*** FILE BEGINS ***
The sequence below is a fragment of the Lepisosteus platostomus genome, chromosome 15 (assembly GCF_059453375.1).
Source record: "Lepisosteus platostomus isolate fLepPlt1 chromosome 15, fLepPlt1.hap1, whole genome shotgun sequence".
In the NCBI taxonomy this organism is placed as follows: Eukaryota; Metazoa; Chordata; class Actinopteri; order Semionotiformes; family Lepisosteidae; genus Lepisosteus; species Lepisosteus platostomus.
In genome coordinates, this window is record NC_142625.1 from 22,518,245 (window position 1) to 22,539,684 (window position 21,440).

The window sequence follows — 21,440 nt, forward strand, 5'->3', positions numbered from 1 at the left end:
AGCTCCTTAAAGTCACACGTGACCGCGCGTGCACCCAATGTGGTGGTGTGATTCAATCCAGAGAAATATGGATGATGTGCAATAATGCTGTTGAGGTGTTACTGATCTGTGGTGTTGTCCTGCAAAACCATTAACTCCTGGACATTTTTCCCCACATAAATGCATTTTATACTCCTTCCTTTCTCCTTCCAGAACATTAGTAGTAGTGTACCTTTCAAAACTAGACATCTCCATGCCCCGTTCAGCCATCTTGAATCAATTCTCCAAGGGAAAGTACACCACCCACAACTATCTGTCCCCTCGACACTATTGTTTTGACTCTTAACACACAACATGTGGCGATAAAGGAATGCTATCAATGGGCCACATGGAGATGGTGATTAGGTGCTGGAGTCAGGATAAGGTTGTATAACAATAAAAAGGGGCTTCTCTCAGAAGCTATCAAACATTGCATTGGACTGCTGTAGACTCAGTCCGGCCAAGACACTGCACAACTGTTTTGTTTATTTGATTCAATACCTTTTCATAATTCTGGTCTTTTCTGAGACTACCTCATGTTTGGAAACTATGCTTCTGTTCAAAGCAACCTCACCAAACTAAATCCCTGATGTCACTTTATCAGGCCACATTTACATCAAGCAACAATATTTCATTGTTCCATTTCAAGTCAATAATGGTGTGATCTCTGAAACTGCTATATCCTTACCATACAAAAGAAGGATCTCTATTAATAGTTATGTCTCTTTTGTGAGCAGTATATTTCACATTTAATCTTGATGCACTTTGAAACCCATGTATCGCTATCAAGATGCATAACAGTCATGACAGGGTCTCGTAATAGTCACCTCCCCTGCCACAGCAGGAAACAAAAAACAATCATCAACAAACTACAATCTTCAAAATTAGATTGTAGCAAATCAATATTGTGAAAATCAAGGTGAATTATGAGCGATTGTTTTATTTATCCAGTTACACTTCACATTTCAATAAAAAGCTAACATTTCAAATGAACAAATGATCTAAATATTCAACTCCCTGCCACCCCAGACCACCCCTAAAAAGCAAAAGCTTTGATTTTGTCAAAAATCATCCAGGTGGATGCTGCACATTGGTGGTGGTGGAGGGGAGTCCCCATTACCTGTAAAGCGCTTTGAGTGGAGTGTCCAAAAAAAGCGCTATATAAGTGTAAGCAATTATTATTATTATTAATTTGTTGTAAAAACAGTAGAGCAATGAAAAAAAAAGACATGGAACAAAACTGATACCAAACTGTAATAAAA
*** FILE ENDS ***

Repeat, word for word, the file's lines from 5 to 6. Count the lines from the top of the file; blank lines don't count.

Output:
The window sequence follows — 21,440 nt, forward strand, 5'->3', positions numbered from 1 at the left end:
AGCTCCTTAAAGTCACACGTGACCGCGCGTGCACCCAATGTGGTGGTGTGATTCAATCCAGAGAAATATGGATGATGTGCAATAATGCTGTTGAGGTGTTACTGATCTGTGGTGTTGTCCTGCAAAACCATTAACTCCTGGACATTTTTCCCCACATAAATGCATTTTATACTCCTTCCTTTCTCCTTCCAGAACATTAGTAGTAGTGTACCTTTCAAAACTAGACATCTCCATGCCCCGTTCAGCCATCTTGAATCAATTCTCCAAGGGAAAGTACACCACCCACAACTATCTGTCCCCTCGACACTATTGTTTTGACTCTTAACACACAACATGTGGCGATAAAGGAATGCTATCAATGGGCCACATGGAGATGGTGATTAGGTGCTGGAGTCAGGATAAGGTTGTATAACAATAAAAAGGGGCTTCTCTCAGAAGCTATCAAACATTGCATTGGACTGCTGTAGACTCAGTCCGGCCAAGACACTGCACAACTGTTTTGTTTATTTGATTCAATACCTTTTCATAATTCTGGTCTTTTCTGAGACTACCTCATGTTTGGAAACTATGCTTCTGTTCAAAGCAACCTCACCAAACTAAATCCCTGATGTCACTTTATCAGGCCACATTTACATCAAGCAACAATATTTCATTGTTCCATTTCAAGTCAATAATGGTGTGATCTCTGAAACTGCTATATCCTTACCATACAAAAGAAGGATCTCTATTAATAGTTATGTCTCTTTTGTGAGCAGTATATTTCACATTTAATCTTGATGCACTTTGAAACCCATGTATCGCTATCAAGATGCATAACAGTCATGACAGGGTCTCGTAATAGTCACCTCCCCTGCCACAGCAGGAAACAAAAAACAATCATCAACAAACTACAATCTTCAAAATTAGATTGTAGCAAATCAATATTGTGAAAATCAAGGTGAATTATGAGCGATTGTTTTATTTATCCAGTTACACTTCACATTTCAATAAAAAGCTAACATTTCAAATGAACAAATGATCTAAATATTCAACTCCCTGCCACCCCAGACCACCCCTAAAAAGCAAAAGCTTTGATTTTGTCAAAAATCATCCAGGTGGATGCTGCACATTGGTGGTGGTGGAGGGGAGTCCCCATTACCTGTAAAGCGCTTTGAGTGGAGTGTCCAAAAAAAGCGCTATATAAGTGTAAGCAATTATTATTATTATTAATTTGTTGTAAAAACAGTAGAGCAATGAAAAAAAAAGACATGGAACAAAACTGATACCAAACTGTAATAAAA